SHANGHAI, Feb. 13 (SMM) - Workers at BHP Billiton's Escondida mine in northern Chile walked out on strike from February 9. SMM sees low chance for BHP Billiton to compromise to meet workers’ new requirements after considering multiple factors.
First, BHP Billiton registered a net loss of $6.39 billion during the fiscal year of 2016 (from July 2015 to June 2015), the biggest loss on the record. The company has not released its financial report for 2H 2016, but it is unlikely to see the huge losses to narrow significantly in only half a year. Hence, the company has no adequate cash liquidity to meet workers’ wage requirements.
Second, a typical collective bargaining procedure in Chile lasts about 80 days in according to the country’s labor law, including 30 days’ strike. But, there are no limits on negotiating time legally. After the talks, the employer and employee will sign a new labor contract, and the contract usually lasts for 2 or 4 years, a reason behind periodic strike. The employer and union usually starts the talks 45 days ahead of expiration of the old contract, and if the two parties fail to reach an agreement on new terms and clauses, the government will start a 5-day mediation work after being agreed by the two parties. 5 more mediation days will be added if the two parties require. The strike will begin if negotiations mediated by the government fail. The employer is able to employ temporary workers during the strike period, and the employment can be done immediately once wage is not below the original salary plus inflation rate. If not, replacement workers will not be deployed after 15-day strike. This means the employer is able to employ temporary workers or enroll new workers without adding wages after the strike time exceeds the time the employer expects.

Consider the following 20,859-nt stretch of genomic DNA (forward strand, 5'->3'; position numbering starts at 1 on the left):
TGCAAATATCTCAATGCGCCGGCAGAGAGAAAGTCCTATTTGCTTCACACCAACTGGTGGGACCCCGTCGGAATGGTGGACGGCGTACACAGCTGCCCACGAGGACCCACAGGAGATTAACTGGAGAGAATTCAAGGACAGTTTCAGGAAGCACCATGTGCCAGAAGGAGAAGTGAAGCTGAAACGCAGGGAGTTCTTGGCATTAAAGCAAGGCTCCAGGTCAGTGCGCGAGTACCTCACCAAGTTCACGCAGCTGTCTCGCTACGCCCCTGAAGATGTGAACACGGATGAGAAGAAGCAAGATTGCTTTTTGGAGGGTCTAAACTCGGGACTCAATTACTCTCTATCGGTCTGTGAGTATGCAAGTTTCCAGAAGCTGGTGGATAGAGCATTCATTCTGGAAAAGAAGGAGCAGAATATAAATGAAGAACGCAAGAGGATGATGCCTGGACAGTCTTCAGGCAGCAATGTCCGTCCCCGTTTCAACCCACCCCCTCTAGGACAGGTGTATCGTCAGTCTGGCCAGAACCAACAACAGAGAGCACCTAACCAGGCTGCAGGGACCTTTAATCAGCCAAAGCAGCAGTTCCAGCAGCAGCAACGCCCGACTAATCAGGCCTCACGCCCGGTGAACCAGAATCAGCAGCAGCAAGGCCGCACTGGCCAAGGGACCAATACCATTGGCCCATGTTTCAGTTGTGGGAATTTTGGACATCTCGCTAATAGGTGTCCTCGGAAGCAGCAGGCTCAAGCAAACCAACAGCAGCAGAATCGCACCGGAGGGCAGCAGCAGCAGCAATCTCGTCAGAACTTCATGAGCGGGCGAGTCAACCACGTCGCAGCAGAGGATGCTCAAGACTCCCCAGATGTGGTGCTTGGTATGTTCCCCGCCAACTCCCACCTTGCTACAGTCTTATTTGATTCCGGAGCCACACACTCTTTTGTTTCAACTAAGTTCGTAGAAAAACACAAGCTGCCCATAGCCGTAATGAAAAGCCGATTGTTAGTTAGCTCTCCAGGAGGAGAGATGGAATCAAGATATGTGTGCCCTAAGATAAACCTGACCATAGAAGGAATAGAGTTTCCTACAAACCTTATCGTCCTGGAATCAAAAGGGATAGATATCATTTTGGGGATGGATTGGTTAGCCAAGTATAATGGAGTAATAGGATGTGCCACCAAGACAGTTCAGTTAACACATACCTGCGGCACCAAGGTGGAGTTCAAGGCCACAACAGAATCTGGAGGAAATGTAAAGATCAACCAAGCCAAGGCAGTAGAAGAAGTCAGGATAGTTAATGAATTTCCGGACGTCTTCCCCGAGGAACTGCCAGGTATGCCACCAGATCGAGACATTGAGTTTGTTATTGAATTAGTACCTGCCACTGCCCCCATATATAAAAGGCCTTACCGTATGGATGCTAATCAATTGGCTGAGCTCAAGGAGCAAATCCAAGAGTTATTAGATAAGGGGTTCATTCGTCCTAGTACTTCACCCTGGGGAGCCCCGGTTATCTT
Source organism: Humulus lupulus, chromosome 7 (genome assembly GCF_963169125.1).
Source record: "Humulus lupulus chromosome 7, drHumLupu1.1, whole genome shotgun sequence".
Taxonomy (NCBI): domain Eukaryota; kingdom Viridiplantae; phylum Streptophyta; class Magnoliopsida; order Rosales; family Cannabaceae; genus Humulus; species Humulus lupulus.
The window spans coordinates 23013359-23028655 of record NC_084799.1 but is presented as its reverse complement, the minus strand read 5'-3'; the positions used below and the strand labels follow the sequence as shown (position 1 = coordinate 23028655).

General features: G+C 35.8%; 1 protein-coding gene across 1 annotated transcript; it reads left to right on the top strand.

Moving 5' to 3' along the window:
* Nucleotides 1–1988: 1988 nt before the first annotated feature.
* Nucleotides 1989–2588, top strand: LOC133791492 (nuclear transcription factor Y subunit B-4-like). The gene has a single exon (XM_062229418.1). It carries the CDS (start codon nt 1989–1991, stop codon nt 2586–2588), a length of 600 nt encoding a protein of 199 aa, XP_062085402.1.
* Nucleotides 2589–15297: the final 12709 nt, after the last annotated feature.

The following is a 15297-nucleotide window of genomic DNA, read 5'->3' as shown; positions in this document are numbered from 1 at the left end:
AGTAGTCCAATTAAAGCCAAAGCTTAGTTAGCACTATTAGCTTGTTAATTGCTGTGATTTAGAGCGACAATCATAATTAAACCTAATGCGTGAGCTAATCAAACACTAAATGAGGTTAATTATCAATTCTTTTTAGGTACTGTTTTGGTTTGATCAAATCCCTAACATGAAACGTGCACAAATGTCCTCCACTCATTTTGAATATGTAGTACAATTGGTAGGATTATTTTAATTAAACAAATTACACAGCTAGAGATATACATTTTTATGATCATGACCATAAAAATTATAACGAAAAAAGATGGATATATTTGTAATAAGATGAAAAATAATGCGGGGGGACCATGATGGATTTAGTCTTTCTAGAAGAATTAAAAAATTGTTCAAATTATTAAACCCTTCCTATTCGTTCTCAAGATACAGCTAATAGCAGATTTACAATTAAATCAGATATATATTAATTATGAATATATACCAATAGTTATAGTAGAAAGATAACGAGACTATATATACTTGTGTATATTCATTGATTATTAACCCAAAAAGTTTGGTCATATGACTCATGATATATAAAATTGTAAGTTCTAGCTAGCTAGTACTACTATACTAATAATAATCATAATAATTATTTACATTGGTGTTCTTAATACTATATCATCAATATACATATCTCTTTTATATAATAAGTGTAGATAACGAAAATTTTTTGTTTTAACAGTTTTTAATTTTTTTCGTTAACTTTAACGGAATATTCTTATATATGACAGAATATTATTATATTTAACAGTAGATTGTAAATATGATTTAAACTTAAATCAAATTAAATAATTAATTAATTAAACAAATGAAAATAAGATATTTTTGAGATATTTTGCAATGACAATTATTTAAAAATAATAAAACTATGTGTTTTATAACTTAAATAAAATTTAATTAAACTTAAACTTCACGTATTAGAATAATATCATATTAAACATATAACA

At present, production at Escondida mine has been halted, and the union said workers set up camp at the mine, and hoarded food and water for long standoff. SMM estimates the strike will not last for a long time as the longer strike, the bigger losses workers will face, and the strike will likely not exceed 30 days.
The strike will affect daily production loss at the mine by around 3,000-4,000 tonnes (Cu content), SMM estimates. According to Wood Mackenzie, global copper ore output was 20.07 million tonnes (Cu content) in 2015, averaging 1.67 million tonnes per month. If the strike lasts for 30 days at Escondida mine, production loss will likely reach 90-100,000 tonnes (Cu content). The small amount, coupled with ample copper inventories, will play a small impact on copper market, and the major influence will be on market sentiment.
“On the supply&demand front, copper market now has no rising strength, and in China’s market, it is a traditionally off-demand season, and domestic demand will not recover until after Lantern Festival on February 11,” SMM copper analyst says.
On the SHFE, copper inventories are on the rise for season factor, and spot prices trade at discounts after returning from the holiday, giving no price rising strength, SMM adds.
Salary negotiation at Escondida mine has been seen the benchmark to the industry, so eyes should be paid to the impact on talks at other large global copper mines which will face salary talks in 2017. Those talks will add production disruption to world’s copper ore mines in 2017, and the global ore output growth may be lower than previous estimation, and the combined impact on market price, on the other hand, will also be higher, SMM concludes.